Cell Designs

The electrodes described herein can be incorporated into various commercial cell designs. For example, the cathode compositions can be used for prismatic shaped cells, wound cylindrical cells, coin cells, pouch cells or other reasonable cell shapes. The cells can comprise a single electrode structure of each polarity or a stacked structure with a plurality of positive electrodes and negative electrodes assembled in parallel and/or series electrical connection(s). In particular, the battery can comprise a stack of alternating positive electrodes and negative electrodes with separators between them. Generally, the plurality of electrodes is connected in parallel to increase the current at the voltage established by a pair of a positive electrode and a negative electrode. While the positive electrode active materials can be used in batteries for primary, or single charge use, the resulting batteries generally have desirable cycling properties for secondary battery use over multiple cycling of the cells.

In some embodiments, the positive electrode and negative electrode can be stacked with the separator between them, and the resulting stacked structure can be rolled into a cylindrical or prismatic configuration to form the battery structure. Appropriate electrically conductive tabs can be welded or the like to the current collectors and the resulting jellyroll structure can be placed into a metal canister or polymer package, with the negative tab and positive tab welded to appropriate external contacts. Electrolyte is added to the canister, and the canister or package is sealed to complete the battery.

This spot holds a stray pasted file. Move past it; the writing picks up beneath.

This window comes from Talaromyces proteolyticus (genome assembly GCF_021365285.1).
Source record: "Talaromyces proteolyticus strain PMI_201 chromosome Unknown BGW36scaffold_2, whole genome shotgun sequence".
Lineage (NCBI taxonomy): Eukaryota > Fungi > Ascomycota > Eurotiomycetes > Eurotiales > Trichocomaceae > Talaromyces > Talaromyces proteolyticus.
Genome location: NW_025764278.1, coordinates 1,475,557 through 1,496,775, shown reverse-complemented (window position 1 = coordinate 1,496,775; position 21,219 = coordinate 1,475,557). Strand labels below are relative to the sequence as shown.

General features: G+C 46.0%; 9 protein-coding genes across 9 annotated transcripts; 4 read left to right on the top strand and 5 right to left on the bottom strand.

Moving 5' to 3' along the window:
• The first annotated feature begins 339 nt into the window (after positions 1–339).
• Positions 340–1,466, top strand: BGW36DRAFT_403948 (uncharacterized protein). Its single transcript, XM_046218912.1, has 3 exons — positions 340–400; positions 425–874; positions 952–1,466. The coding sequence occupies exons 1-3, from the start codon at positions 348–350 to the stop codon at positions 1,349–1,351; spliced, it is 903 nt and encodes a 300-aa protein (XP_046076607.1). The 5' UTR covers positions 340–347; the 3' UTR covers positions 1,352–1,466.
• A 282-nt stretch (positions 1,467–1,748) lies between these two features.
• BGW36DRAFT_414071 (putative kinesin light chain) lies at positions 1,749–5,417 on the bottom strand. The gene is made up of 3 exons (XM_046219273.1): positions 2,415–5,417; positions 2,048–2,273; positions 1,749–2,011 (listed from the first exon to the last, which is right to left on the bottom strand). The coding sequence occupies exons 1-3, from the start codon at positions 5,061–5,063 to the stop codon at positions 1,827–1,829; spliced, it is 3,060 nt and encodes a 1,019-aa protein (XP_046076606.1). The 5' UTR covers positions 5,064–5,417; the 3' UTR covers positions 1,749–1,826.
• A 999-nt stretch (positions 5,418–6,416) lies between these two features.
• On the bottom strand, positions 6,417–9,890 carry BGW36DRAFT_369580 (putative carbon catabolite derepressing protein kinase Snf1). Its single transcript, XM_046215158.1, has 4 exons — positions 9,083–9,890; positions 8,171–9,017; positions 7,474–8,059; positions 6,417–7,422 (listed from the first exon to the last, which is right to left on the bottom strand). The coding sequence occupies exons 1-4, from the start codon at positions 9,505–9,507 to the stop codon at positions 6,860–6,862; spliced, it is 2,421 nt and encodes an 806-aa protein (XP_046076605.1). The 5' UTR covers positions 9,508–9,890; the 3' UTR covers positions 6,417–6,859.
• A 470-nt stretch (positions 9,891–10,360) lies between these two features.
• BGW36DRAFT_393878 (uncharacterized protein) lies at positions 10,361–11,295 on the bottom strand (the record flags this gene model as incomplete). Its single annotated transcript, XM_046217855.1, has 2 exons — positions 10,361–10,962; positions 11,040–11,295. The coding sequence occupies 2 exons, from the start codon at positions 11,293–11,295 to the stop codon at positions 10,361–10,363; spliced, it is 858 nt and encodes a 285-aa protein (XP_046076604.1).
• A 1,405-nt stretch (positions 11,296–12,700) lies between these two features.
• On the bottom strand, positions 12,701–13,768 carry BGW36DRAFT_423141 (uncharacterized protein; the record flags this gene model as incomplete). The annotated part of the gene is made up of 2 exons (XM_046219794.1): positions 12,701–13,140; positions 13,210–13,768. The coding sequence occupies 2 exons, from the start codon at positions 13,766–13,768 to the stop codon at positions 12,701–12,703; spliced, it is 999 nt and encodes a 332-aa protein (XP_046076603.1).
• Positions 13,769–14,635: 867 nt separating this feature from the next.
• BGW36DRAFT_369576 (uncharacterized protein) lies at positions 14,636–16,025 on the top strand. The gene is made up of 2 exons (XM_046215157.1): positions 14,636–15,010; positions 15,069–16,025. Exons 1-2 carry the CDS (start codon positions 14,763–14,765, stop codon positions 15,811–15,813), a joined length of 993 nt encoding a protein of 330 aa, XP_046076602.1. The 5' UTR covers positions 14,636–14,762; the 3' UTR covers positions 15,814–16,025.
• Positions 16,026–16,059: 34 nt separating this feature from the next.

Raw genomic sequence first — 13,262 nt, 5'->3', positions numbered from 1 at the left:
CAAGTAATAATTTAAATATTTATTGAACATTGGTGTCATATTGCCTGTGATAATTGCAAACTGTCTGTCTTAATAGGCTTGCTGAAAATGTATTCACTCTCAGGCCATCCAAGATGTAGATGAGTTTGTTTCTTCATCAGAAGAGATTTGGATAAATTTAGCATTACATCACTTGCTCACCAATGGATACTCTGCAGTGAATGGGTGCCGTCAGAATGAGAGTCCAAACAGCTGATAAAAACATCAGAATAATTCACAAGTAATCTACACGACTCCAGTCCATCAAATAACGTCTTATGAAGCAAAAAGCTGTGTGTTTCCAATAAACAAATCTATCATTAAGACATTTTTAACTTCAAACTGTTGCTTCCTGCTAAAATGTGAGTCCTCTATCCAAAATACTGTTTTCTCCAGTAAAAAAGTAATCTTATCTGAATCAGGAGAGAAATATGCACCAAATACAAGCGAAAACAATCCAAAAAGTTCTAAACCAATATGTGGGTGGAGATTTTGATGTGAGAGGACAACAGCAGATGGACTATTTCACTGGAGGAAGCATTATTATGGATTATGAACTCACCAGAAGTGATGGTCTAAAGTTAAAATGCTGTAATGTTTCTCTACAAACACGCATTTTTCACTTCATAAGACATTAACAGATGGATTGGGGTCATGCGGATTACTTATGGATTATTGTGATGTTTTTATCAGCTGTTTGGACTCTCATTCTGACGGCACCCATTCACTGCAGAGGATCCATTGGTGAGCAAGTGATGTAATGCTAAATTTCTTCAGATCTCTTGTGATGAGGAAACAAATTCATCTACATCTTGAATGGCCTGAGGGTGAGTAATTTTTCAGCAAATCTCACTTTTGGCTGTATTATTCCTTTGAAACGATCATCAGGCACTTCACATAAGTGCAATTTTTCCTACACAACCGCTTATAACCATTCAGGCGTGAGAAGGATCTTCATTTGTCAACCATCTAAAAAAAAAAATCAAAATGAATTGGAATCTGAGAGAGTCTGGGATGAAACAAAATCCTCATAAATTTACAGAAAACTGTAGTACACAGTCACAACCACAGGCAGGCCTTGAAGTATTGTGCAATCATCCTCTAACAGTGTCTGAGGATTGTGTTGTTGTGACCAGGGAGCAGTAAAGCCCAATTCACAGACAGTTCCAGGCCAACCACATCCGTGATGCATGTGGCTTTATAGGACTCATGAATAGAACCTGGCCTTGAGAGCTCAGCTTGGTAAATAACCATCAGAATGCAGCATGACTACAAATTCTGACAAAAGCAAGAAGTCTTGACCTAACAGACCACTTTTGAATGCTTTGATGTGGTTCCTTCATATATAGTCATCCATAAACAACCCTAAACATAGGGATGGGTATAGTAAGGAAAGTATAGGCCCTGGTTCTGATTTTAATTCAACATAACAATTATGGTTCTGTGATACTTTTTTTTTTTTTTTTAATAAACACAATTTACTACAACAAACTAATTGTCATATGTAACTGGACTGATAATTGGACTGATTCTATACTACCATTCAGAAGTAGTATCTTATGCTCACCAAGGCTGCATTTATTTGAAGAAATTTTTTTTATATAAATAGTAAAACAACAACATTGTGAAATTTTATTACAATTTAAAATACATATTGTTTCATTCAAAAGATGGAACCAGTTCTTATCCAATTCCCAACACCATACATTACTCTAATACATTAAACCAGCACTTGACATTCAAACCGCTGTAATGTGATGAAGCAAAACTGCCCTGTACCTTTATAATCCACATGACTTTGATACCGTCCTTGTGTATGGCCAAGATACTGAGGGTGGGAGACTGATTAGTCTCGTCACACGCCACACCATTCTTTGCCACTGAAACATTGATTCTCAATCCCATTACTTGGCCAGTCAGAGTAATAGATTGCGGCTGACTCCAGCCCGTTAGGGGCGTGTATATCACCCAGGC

Lithium Ion Batteries

The batteries described herein generally are lithium ion batteries in which generally a non-aqueous electrolyte comprises lithium ions. For secondary lithium ion batteries, lithium ions are released from the negative electrode during discharge such that the negative electrode functions as an anode during discharge with the generation of electrons from the oxidation of lithium upon its release from the electrode. Correspondingly, the positive electrode takes up lithium ions through intercalation, alloying, or the like during discharge such that the positive electrode functions as a cathode, which neutralizes the lithium ions with the consumption of electrons. Upon recharging of the secondary cell, the flow of lithium ions is reversed through the cell, with the negative electrode taking up lithium and with the positive electrode releasing lithium as lithium ions.

A battery may have a laminated cell structure, comprising an anode or negative electrode layer 22, a cathode or positive electrode layer 24, and electrolyte/separator 26, 30 between the negative electrode 22 and the positive electrode 24 layers. The negative electrode 22 and the positive electrode 24 layers each comprise a current collector (negative current collector 32 and positive current collector 34). A negative anode current collector 32 may be a copper collector foil, which may be in the form of an open mesh grid or a thin film. The current collectors can be connected to an external current collector tab. The negative and positive current collectors 32, 34 may be coated with cathode and anode layers respectively on both sides (double-sided coating).

Fast Charging Batteries